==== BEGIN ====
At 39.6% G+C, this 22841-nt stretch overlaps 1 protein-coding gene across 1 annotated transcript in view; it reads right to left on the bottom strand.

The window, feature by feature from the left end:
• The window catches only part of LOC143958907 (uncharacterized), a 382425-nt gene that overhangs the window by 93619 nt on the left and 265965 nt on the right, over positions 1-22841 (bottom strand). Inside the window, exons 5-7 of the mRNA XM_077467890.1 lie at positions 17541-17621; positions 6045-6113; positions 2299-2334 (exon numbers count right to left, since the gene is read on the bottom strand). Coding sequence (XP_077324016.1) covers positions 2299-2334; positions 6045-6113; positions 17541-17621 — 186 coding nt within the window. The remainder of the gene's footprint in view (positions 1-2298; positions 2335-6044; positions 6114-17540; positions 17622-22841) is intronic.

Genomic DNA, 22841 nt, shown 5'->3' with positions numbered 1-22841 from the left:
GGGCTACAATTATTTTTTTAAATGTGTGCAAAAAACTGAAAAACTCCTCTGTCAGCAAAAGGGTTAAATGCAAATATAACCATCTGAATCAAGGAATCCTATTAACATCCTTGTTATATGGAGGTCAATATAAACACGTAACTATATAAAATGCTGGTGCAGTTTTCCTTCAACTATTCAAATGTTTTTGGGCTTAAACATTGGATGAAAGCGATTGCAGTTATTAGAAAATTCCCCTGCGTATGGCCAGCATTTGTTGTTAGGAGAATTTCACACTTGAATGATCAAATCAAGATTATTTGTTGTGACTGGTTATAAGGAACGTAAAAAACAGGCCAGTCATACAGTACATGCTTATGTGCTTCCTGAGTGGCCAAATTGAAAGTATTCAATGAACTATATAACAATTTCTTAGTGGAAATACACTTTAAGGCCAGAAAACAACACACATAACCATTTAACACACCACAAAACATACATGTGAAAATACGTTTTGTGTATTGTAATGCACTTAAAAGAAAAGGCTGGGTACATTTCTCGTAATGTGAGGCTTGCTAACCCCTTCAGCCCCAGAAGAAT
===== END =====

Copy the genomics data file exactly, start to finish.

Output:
At 39.6% G+C, this 22841-nt stretch overlaps 1 protein-coding gene across 1 annotated transcript in view; it reads right to left on the bottom strand.

The window, feature by feature from the left end:
• The window catches only part of LOC143958907 (uncharacterized), a 382425-nt gene that overhangs the window by 93619 nt on the left and 265965 nt on the right, over positions 1-22841 (bottom strand). Inside the window, exons 5-7 of the mRNA XM_077467890.1 lie at positions 17541-17621; positions 6045-6113; positions 2299-2334 (exon numbers count right to left, since the gene is read on the bottom strand). Coding sequence (XP_077324016.1) covers positions 2299-2334; positions 6045-6113; positions 17541-17621 — 186 coding nt within the window. The remainder of the gene's footprint in view (positions 1-2298; positions 2335-6044; positions 6114-17540; positions 17622-22841) is intronic.

Genomic DNA, 22841 nt, shown 5'->3' with positions numbered 1-22841 from the left:
GGGCTACAATTATTTTTTTAAATGTGTGCAAAAAACTGAAAAACTCCTCTGTCAGCAAAAGGGTTAAATGCAAATATAACCATCTGAATCAAGGAATCCTATTAACATCCTTGTTATATGGAGGTCAATATAAACACGTAACTATATAAAATGCTGGTGCAGTTTTCCTTCAACTATTCAAATGTTTTTGGGCTTAAACATTGGATGAAAGCGATTGCAGTTATTAGAAAATTCCCCTGCGTATGGCCAGCATTTGTTGTTAGGAGAATTTCACACTTGAATGATCAAATCAAGATTATTTGTTGTGACTGGTTATAAGGAACGTAAAAAACAGGCCAGTCATACAGTACATGCTTATGTGCTTCCTGAGTGGCCAAATTGAAAGTATTCAATGAACTATATAACAATTTCTTAGTGGAAATACACTTTAAGGCCAGAAAACAACACACATAACCATTTAACACACCACAAAACATACATGTGAAAATACGTTTTGTGTATTGTAATGCACTTAAAAGAAAAGGCTGGGTACATTTCTCGTAATGTGAGGCTTGCTAACCCCTTCAGCCCCAGAAGAAT